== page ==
MANHATTAN, Kan. (AP) Lon Kruger speaks fondly of his time at Kansas State, as native sons are apt to do.
He stays in touch with folks back in Silver Lake, the small town in central Kansas where he grew up. He reminisces with teammates who together won back-to-back Big Eight championships, and the players on the teams he led to four straight NCAA tournaments as their coach.
Throughout his basketball odyssey, there have always been pangs of nostalgia whenever Kruger has had to lead a team against the Wildcats. The emotions are still that strong.
They may be overpowering on Saturday.
When Kruger takes Oklahoma into Bramlage Coliseum to face No. 22 Kansas State, it will be the first time as the opposing coach in the building where his name hangs from the rafters.
''It will be different, but that's the way it is and we understand that,'' said Kruger, who is in his first season with the Sooners. ''We'll be cheering for them on all but a couple of occasions on the year. But certainly we'll go up there and try to play as well as we can.''
It's an important game for both teams.
Oklahoma (12-7, 2-5 Big 12) beat the Wildcats last month, but has lost two straight and seen its NCAA tournament hopes virtually disappear. Kansas State (15-4, 4-3) has won three in a row since that defeat in Norman and kept its Big 12 title hopes alive.
But the importance will be only magnified considering the ties Kruger has to Manhattan.
He was a star for the Wildcats under Jack Hartman from 1971-74, helping the team to a pair of conference championships and earning Big Eight Player of the Year honors in 1973 and '74.
Kruger was even a shortstop on the Wildcats' baseball team.
He began his coaching career at Pittsburg State in southeast Kansas in 1976, and by the following year had been invited to join the Kansas State staff. He would serve as an assistant until 1982, when he left to become head coach at Texas-Pan American.
Four years later, the fairy tale appeared complete when Kruger returned to Kansas State.
''Coach Hartman had a lot to do with that,'' Kruger recalled. ''When coach retired, he was instrumental in me getting that opportunity for sure.
''I leaned on what he said as a coach,'' Kruger added, ''as a player and all that kind of tied together. There was tons of stuff that I leaned on from him, for sure. He was a terrific mentor and a terrific coach. I leaned heavily on things he said.''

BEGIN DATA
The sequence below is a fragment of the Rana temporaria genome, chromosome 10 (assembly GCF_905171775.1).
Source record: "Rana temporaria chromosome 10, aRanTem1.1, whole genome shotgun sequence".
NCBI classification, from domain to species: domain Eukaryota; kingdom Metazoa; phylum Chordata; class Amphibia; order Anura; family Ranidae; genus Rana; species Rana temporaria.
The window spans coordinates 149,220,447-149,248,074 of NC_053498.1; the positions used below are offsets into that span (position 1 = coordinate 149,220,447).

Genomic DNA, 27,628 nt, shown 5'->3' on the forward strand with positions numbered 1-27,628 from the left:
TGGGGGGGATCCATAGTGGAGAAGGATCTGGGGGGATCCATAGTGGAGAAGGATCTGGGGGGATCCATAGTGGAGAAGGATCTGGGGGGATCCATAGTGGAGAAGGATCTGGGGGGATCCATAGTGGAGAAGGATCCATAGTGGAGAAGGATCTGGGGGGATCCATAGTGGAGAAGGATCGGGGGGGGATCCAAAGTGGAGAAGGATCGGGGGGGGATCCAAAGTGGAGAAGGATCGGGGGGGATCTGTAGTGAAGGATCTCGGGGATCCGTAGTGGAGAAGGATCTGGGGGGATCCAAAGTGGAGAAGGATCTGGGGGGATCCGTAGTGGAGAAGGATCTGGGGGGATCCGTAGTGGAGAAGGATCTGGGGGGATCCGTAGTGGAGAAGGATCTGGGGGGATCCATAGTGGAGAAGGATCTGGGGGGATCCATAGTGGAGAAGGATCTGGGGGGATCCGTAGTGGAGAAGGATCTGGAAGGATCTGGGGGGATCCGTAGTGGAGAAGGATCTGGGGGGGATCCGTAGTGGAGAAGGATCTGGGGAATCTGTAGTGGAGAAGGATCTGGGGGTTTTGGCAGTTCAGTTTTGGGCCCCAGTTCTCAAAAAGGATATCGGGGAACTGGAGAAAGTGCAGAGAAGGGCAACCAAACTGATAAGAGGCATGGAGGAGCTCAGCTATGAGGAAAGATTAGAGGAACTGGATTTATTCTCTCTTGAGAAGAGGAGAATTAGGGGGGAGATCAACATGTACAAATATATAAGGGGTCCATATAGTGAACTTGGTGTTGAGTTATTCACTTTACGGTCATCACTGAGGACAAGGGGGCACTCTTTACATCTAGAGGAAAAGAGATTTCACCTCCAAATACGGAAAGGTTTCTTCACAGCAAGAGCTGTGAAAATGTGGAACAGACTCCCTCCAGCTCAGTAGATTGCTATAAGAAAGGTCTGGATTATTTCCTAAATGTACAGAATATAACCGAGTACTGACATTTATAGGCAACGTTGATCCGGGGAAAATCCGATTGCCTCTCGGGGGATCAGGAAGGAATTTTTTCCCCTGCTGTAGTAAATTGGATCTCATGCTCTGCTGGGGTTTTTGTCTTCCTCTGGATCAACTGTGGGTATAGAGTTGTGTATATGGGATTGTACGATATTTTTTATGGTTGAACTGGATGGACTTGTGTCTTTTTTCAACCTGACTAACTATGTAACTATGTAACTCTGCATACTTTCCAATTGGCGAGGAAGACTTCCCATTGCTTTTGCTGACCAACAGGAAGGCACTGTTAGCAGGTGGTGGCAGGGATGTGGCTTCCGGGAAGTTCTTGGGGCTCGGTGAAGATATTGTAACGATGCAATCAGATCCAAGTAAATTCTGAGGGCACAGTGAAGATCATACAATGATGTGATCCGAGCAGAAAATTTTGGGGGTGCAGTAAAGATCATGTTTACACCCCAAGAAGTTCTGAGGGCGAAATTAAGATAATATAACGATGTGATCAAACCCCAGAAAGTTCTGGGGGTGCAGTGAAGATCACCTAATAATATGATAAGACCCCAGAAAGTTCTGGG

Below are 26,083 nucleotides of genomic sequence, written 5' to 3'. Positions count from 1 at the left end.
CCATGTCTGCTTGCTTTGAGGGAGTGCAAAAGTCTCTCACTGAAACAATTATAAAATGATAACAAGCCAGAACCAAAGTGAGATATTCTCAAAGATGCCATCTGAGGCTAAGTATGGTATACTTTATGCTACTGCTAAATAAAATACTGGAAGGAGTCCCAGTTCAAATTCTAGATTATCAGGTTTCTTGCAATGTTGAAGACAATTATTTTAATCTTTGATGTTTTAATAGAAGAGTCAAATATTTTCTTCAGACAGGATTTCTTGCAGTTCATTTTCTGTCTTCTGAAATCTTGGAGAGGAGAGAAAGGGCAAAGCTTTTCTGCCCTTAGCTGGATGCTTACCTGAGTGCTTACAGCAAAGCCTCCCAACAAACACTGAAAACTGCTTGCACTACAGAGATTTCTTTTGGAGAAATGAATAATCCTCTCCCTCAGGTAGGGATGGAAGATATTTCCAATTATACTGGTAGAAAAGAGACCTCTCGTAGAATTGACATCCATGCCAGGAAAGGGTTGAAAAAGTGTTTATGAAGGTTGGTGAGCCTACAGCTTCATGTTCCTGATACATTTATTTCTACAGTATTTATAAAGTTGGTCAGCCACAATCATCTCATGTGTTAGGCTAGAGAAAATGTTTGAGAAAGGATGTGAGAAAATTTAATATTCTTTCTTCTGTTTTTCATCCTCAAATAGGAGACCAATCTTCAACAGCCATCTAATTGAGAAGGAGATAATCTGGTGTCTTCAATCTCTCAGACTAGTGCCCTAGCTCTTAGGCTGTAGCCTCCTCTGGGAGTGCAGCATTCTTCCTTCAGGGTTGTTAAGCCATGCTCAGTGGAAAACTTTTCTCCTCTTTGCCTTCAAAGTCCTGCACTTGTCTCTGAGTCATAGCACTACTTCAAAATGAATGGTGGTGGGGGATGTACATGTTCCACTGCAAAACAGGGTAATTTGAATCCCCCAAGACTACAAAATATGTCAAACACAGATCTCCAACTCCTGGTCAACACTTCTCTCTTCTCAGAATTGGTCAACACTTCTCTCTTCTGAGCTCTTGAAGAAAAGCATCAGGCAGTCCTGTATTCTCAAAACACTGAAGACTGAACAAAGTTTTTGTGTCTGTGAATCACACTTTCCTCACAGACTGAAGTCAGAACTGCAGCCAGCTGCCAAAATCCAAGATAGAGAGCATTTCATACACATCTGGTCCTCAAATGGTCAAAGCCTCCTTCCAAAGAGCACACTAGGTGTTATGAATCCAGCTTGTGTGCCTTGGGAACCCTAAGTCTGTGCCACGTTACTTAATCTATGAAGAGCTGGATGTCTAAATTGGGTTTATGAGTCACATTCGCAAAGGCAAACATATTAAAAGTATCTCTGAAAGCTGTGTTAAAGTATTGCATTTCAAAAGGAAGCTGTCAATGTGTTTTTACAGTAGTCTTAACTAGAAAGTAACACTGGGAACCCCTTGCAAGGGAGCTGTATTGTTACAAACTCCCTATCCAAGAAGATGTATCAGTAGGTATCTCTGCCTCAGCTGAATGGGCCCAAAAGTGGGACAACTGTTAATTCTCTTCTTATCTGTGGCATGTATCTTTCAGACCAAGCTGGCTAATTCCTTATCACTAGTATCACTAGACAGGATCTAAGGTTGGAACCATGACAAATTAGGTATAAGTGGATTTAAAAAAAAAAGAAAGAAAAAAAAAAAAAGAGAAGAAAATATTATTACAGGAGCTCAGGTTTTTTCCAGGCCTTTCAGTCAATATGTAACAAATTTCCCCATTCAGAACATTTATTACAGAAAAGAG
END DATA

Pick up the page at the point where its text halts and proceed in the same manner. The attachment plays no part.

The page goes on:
After leading Kansas State to four straight NCAA tournaments, taking one of his teams within a game of reaching the Final Four, Kruger left to take over at Florida.
It left a lot of fans in the heartland feeling jilted.
Animosity has waned over time, though, as Kruger continued his journey at Illinois, in the NBA and most recently with UNLV. He led the Rebels to a win over the Wildcats last year at the Sprint Center in Kansas City, and received a warm welcome from a partisan crowd.
''I understand that he is coaching at Oklahoma, but that purple still runs through his blood,'' Kansas State coach Frank Martin said. ''He has got tremendous pride about his alma mater. I think it is going to be an emotional moment for him because I know how much he loves this school.''
Kruger won't be the only one returning home this weekend.
Steve Henson, the Wildcats' career leader in assists, is an assistant at Oklahoma. Also on his staff is Mike Shepherd, who was a team manager for Kansas State.
''As alums we've got great memories and still a lot of friends right there,'' Kruger said, ''and great relationships and former teammates. A lot of them will be there.''
That's because this weekend is also Kansas State's annual alumni reunion. Former players were invited to a social event with current players and coaches on Friday, and many of them will be in attendance for Saturday night's game.
Kruger said he doesn't expect a lot of folks to remember him when he returns, especially students who weren't even alive when he was coaching the Wildcats.
He may be selling himself a bit short.
Several guys on the Kansas State roster played with Kruger's nephew, Jarrod Kruger, who was a walk-on for Kansas State last season and is now a member of the Sooners. They're keenly familiar with one of the best players to have ever suited up for the Wildcats.
''Personally, I heard about him a lot from playing with his nephew last year,'' junior guard Martavious Irving said. ''Basically, he's a K-State great - a great player and a great coach.''
Martin said he exchanged text messages with Kruger this week, and he expects there to be a lot of emotion when Kruger steps onto the court for the first time as a coach since 1990, when he led Kansas State to a win over Nebraska in his finale.
The current coach of the Wildcats also knows there will always be a soft spot for Kruger in the Flint Hills, something that became apparent when the teams met last month in Norman.
''I just told him, before our game at Oklahoma, that there are some things that I want to visit with him about when the season is over,'' Martin said. ''And he immediately said, 'Frank, all you have to do is call'. He has been tremendous to me as a coach and as a friend. I am very appreciative of that.''
AP Sports Writer Jeff Latzke in Norman, Okla., contributed to this report.
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